Ong Shunmugam 3

Sneak Peek
Our Bitsy Prints provided a peek into an exclusive print for their upcoming collection.

Yes, you see right. Kuehs! The illustration is by Mr Lee Xin Li, and I must say the kuehs look rather delectable. Both my husband and son are big fans of the dessert. I’m sure, if I do get this dress, I’ll get calls of “Kuehs, kuehs!” from my husband, and “yummy!” from my son.

(Update on 7 Nov)

Last night, THC uploaded more pictures of its latest collection on the FB page. After checking the back view of “The Chap” dress, and I have reservations about it. The rumpled gathers at the back cause the dress to lose the sleek look it has in front. Unfortunately I can’t save the photo to show it here.

The other disappointment is the cheongsam Tux top. There is a row of pleats on the back, and again, it doesn’t look as sleek as it should it be.

Sifting through the cheongsams from Taobao

Recently I received a comment from a reader to check out Taobao or  淘宝 for cheap and good cheongsams. That piqued my interest, since I’m always interested in cheap and good cheongsams (which are rare), and I had never really checked out the site  before.  Initially I had wanted to put up a review post like what I did for Etsy and Qoo10, but after going through innumerable cheongsam pictures, I realized there are some interesting designs suitable for women who are not slim, or in plain speak, pudgy.

I am not going to be politically correct here, and will probably have vitriol spew at me, but I’m just stating the truth. Almost all cheongsam designs are for the slim physique. Don’t forget that the basis of the cheongsam is the clsssic form-fitting cut. The different modern versions are basically variation of it. Think of the reasoning for the design in the first place, and the women who wore them in the hey days of the 1930s. To make a point, before filming of the movie “Lust, Caution” started, Ang Lee told his main actors (who are already slim built by the way), to shed a few more pounds, so that their physiques resembled more to the people living in the 1930s. I’m sure those who saw the movie remember Tang Wei in her beautiful cheongsams. That is the physique meant for the dress.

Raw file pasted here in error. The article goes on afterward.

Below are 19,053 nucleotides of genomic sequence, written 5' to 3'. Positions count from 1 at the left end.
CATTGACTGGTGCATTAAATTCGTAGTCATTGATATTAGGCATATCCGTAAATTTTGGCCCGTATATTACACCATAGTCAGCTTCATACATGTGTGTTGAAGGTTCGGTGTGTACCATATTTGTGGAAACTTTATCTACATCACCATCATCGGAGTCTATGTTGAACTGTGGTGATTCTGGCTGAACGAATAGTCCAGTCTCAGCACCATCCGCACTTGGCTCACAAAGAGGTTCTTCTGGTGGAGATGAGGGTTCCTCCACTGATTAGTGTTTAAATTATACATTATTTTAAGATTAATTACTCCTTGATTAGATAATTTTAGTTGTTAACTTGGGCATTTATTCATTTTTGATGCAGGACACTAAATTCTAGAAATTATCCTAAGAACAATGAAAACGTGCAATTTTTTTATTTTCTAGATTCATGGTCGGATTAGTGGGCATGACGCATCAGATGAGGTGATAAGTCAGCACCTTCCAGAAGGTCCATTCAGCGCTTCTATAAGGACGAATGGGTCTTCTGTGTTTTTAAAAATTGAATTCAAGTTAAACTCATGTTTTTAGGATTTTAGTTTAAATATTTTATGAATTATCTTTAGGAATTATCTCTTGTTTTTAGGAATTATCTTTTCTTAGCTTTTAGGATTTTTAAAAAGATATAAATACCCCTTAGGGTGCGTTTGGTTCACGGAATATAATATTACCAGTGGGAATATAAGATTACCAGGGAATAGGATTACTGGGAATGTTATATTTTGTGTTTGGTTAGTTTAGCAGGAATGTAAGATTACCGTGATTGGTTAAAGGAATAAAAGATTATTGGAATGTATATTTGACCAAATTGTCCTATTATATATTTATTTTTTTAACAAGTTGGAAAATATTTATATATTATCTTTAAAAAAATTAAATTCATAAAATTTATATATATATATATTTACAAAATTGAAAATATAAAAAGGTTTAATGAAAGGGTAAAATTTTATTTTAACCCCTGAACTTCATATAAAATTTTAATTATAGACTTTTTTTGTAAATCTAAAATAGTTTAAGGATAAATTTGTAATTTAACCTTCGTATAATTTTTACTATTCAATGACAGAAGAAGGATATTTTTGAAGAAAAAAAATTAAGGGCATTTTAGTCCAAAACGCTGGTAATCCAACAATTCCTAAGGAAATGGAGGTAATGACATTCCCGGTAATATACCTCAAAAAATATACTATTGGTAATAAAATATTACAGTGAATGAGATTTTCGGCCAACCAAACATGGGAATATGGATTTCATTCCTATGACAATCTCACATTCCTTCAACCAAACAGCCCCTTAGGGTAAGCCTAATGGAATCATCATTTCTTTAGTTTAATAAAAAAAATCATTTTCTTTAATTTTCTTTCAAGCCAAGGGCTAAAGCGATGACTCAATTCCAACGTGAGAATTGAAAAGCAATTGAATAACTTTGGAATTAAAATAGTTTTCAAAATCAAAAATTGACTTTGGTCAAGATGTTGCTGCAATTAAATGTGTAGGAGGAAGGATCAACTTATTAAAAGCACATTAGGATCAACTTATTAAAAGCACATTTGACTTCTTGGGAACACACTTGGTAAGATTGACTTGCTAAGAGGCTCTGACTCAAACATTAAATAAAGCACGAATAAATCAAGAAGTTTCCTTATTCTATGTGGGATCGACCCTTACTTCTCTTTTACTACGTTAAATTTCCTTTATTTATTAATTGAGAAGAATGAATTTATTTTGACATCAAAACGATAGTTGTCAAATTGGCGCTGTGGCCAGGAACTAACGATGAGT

Previously I thought that with the flare skirt bottom, the cheongsam can be accommodating to the horizontally challenged. But I have since realized that for ladies who don’t possess the shape, they only end up looking like they are wearing a bigger-sized dress meant for a slim person. The big flabby arms in a sleeveless dress, albeit with flared skirt, just don’t cut it.

Don’t believe me, look at the models showcasing the cheongsams, do you see anyone who has BMI higher than 20? (Actually there is one site where the model seems to reflect the reality, but that is the only one I have seen so far.) These slim girls make the dresses look good and we project our images on them, thinking we would look as fabulous. But we have to look at how the cheongsam looks on our physique and be realistic, even the modern designs favor the slim body. So designers have to be creative in launching collections for pudgy women – its not about offering a L or XL size dress to cater to them, but truly redesigning a cheongsam which flatters the bigger bodice.

I know The Lady General tried launching some loose fitting dresses in the first collection, but I find them looking too much like the muu-muu. At Taobao, surprisingly, there are some designs which would look good (and even better) on a bigger woman though the models are stick thin.

I find this elegant flowy grey dress, with bell shaped sleeves, is not really suitable for a thin body, because it only emphasizes how skinny the model is. Instead it is actually better suited for someone bigger in size.